Context: Adrenocortical carcinoma (ACC) is a rare and heterogeneous malignancy with incompletely understood pathogenesis and poor prognosis. Patients present with hormone excess (e.g. virilization, Cushing's syndrome) or a local mass effect (median tumor size at diagnosis > 10 cm). This paper reviews current diagnostic and therapeutic strategies in ACC.
Evidence acquisition: Original articles and reviews were identified using a PubMed search strategy (http://www.ncbi.nlm.nih.gov/entrez/query.fcgi) covering the time period up until November 2005. The following search terms were used in varying combinations: adrenal, adrenocortical, cancer, carcinoma, tumor, diagnosis, imaging, treatment, radiotherapy, mitotane, cytotoxic, surgery.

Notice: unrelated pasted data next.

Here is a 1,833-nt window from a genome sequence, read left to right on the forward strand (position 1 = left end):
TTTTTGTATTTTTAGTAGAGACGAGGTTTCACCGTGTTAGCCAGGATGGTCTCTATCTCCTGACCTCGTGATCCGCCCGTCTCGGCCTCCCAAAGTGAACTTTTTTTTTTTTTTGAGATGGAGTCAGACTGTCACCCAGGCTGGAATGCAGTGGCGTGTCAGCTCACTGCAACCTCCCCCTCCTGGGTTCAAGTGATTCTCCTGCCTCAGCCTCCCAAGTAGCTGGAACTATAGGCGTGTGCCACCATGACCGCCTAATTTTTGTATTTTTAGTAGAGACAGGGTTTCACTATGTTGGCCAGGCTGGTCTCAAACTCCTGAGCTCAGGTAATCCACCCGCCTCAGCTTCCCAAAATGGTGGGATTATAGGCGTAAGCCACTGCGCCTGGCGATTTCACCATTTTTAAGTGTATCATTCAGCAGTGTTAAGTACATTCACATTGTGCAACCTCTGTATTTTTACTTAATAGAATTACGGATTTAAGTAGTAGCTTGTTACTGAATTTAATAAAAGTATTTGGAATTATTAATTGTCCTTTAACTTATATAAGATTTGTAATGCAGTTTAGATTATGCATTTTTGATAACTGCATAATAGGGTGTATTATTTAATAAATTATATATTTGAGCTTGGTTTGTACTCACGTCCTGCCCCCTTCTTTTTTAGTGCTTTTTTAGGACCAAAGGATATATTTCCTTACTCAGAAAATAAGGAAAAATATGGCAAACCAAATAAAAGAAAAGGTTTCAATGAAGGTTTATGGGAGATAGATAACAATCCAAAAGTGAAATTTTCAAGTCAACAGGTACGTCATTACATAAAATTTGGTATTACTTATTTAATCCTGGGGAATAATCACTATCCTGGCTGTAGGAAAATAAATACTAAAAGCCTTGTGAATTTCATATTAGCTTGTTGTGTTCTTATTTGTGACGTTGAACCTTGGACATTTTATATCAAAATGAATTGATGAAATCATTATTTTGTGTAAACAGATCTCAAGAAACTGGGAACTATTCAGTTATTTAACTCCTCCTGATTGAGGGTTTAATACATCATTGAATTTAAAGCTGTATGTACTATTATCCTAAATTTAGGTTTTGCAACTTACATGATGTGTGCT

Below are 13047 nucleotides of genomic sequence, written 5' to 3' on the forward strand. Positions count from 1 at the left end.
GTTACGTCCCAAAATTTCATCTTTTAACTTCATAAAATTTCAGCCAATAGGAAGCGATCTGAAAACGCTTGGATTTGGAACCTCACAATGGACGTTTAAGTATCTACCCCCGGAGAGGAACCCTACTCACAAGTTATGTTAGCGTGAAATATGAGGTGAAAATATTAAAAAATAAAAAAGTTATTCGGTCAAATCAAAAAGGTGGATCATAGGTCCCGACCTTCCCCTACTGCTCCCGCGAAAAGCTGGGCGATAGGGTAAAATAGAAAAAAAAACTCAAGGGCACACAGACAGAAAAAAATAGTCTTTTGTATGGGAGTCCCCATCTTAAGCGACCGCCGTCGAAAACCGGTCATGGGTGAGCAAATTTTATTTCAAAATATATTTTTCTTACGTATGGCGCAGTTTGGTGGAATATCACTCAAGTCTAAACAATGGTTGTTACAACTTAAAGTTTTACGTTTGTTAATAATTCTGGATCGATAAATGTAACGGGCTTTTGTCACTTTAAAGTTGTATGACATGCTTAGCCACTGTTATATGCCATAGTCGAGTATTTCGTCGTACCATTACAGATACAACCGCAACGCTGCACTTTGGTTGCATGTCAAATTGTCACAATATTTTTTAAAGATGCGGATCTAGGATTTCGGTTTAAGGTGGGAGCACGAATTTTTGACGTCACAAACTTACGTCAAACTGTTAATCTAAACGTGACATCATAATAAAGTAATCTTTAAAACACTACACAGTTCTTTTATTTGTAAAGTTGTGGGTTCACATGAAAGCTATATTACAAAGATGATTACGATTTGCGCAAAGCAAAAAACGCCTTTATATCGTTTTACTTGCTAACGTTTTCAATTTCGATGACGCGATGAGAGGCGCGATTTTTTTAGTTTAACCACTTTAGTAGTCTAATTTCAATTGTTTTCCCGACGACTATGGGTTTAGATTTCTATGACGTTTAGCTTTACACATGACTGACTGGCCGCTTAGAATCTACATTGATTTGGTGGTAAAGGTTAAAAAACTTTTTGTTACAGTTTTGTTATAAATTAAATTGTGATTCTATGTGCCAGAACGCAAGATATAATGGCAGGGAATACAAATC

Evidence synthesis: Tumors typically appear inhomogeneous in both computerized tomography and magnetic resonance imaging with necroses and irregular borders and differ from benign adenomas by their low fat content. Hormonal analysis reveals evidence of steroid hormone secretion by the tumor in the majority of cases, even in seemingly hormonally inactive lesions. Histopathology is crucial for the diagnosis of malignancy and may also provide important prognostic information. In stages I-III open surgery by an expert surgeon aiming at an R0 resection is the treatment of choice. Local recurrence is frequent, particularly after violation of the tumor capsule. Surgery also plays a role in local tumor recurrence and metastatic disease. In patients not amenable to surgery, mitotane (alone or in combination with cytotoxic drugs) remains the treatment of choice. Monitoring of drug levels (therapeutic range 14-20 mg/liter) is mandatory for optimum results. In advanced disease, the most promising therapeutic options (etoposide, doxorubicin, cisplatin plus mitotane, and streptozotocin plus mitotane) are currently being compared in an international phase III trial (www.firm-act.org). Adjuvant treatment options after complete tumor removal (e.g. mitotane, radiotherapy) are urgently needed because postoperative disease-free survival at 5 yr is only around 30%, but options have still not been convincingly established. National registries, international cooperations, and trials provide important new structures for patients but also for researchers aiming at systematic and continuous progress in ACC. However, future advances in the management of ACC will mainly depend on a better understanding of the molecular pathogenesis facilitating the use of modern cancer treatments (e.g. tyrosine kinase inhibitors).